Evelynn Hammonds is currently (2019) Professor of African and African American Studies at Harvard University. She is the author of The Logic of Difference: A History of Race in Science and Medicine in the United States.

Theda Perdue
How did ideas of race change and affect the treatment of Native Americans and the self-identity of tribes like the Cherokee, from the early encounter with British colonists to today?

Theda Perdue is currently (2019) Professor Emerita of History at the University of North Carolina at Chapel Hill. Among her books are The Cherokee; Cherokee Women; and the forthcoming "Mixed Blood" Indians: Racial Construction in the Early South.

Dalton Conley
What is the relationship between housing and wealth? Why does wealth matter and what does this have to do with race?

Dalton Conley is currently (2019) Henry Putnam University Professor in Sociology and a faculty affiliate at the Office of Population Research and the Center for Health and Wellbeing at Princeton University.  He is the author of Being Black, Living in the Red: Race, Wealth, and Social Policy in America.

john a. powell
How is race socially constructed? Why can't we get rid of the concept? How do whites benefit without having to do anything? What can we do about residential segregation and inequality?

john a. powell is currently (2019) Professor of Law and African American Studies at UC Berkeley, and the Director of the Haas Institute for a Fair and Inclusive Society.

Joseph Graves, Jr.
Are certain races athletically superior? How much genetic diversity is there among humans?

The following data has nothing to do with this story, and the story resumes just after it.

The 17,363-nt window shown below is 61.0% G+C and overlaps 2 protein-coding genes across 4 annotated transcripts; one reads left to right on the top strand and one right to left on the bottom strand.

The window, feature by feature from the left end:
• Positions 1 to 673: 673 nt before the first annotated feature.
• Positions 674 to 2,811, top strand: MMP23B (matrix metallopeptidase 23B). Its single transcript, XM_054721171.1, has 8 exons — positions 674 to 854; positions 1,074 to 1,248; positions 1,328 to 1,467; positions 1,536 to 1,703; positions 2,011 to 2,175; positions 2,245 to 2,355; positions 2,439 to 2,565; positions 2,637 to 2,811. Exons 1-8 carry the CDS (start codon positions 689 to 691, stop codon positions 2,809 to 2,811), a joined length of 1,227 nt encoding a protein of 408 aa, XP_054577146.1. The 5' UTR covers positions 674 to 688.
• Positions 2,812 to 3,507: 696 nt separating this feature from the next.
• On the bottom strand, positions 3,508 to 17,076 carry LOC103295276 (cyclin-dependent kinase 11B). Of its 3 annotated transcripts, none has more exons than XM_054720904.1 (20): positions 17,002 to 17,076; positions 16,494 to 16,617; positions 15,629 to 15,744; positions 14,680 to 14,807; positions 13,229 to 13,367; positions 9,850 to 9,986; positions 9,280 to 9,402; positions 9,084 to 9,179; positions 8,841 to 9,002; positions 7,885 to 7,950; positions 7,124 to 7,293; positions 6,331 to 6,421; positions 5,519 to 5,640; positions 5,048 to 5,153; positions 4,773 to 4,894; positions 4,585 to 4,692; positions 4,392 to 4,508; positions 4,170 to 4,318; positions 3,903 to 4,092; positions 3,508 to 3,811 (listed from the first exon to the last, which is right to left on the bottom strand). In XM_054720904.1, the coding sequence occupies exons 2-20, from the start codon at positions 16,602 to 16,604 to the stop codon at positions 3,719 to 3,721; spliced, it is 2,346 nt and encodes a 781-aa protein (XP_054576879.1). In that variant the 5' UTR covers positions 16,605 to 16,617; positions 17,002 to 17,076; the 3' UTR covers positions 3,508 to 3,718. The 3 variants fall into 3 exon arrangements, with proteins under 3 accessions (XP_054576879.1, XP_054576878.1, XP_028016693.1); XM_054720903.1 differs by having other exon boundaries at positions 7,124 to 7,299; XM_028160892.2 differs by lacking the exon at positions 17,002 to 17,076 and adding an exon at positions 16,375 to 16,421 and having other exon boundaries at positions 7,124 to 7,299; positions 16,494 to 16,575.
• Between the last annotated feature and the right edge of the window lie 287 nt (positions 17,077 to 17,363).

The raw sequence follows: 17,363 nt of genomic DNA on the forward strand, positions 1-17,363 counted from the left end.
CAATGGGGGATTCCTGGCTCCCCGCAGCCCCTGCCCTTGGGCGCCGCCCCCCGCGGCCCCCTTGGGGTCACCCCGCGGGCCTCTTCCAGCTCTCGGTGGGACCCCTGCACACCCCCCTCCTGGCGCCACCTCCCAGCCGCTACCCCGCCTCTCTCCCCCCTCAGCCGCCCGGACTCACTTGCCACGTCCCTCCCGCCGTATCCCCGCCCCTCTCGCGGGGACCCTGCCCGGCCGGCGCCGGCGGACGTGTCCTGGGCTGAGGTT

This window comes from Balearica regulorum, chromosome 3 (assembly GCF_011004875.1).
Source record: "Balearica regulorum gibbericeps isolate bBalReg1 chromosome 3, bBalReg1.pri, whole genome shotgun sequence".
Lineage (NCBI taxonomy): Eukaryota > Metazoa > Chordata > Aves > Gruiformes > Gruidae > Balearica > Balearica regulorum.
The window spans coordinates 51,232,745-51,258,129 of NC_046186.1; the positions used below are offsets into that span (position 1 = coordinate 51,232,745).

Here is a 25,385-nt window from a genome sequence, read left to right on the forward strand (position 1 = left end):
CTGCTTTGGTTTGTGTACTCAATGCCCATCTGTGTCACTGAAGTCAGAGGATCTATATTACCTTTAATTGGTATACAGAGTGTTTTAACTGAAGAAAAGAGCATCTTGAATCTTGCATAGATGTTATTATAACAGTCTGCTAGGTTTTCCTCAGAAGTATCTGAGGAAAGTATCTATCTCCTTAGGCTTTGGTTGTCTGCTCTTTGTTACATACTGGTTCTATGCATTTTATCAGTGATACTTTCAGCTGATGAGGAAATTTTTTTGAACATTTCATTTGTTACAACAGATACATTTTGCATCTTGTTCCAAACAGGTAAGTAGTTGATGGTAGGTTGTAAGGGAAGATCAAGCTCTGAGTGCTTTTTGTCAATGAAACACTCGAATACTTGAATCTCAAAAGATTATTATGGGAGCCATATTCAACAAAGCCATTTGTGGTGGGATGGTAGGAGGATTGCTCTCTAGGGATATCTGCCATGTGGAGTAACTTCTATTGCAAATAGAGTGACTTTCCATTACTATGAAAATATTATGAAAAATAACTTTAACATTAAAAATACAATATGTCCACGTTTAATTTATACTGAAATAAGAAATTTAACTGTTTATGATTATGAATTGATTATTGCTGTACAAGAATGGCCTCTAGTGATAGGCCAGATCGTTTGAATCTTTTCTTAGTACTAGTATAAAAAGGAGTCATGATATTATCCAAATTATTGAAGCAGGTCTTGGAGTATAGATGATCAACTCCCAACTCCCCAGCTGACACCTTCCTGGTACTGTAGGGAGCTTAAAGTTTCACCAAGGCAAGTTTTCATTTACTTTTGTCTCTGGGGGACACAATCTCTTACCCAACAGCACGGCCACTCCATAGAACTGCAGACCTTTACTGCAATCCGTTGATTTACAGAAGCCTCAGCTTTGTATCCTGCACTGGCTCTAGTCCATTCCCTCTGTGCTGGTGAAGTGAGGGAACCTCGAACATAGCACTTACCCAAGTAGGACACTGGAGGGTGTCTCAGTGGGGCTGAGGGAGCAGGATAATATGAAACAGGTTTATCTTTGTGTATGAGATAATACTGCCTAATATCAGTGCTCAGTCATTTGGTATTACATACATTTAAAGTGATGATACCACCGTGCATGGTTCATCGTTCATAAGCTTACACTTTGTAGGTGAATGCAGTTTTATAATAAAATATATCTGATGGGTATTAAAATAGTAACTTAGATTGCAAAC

Joseph Graves, Jr. is currently (2019) Professor of Nanoengineering at the Joint School of Nanoscience & Nanoengineering and author of The Emperor's New Clothes: Biological Theories of Race at the Millennium.

James O. Horton
A look at the fluidity of racial identities in early colonial America, the long history of slavery not based on race, and how the rationalization of slavery continues to affect us today.

James O. Horton (1943–2017) was Benjamin Banneker Professor of American Studies and History at George Washington University, and Director of the Afro-American Communities Project of the National Museum of American History at the Smithsonian Institution.

Stephen Jay Gould
Why did different skin colors evolve? Where did the term Caucasian come from? Are scientists biased by their beliefs?

Stephen Jay Gould (1941-2002) was one of the foremost natural historians of our time and wrote many books, including The Mismeasure of Man.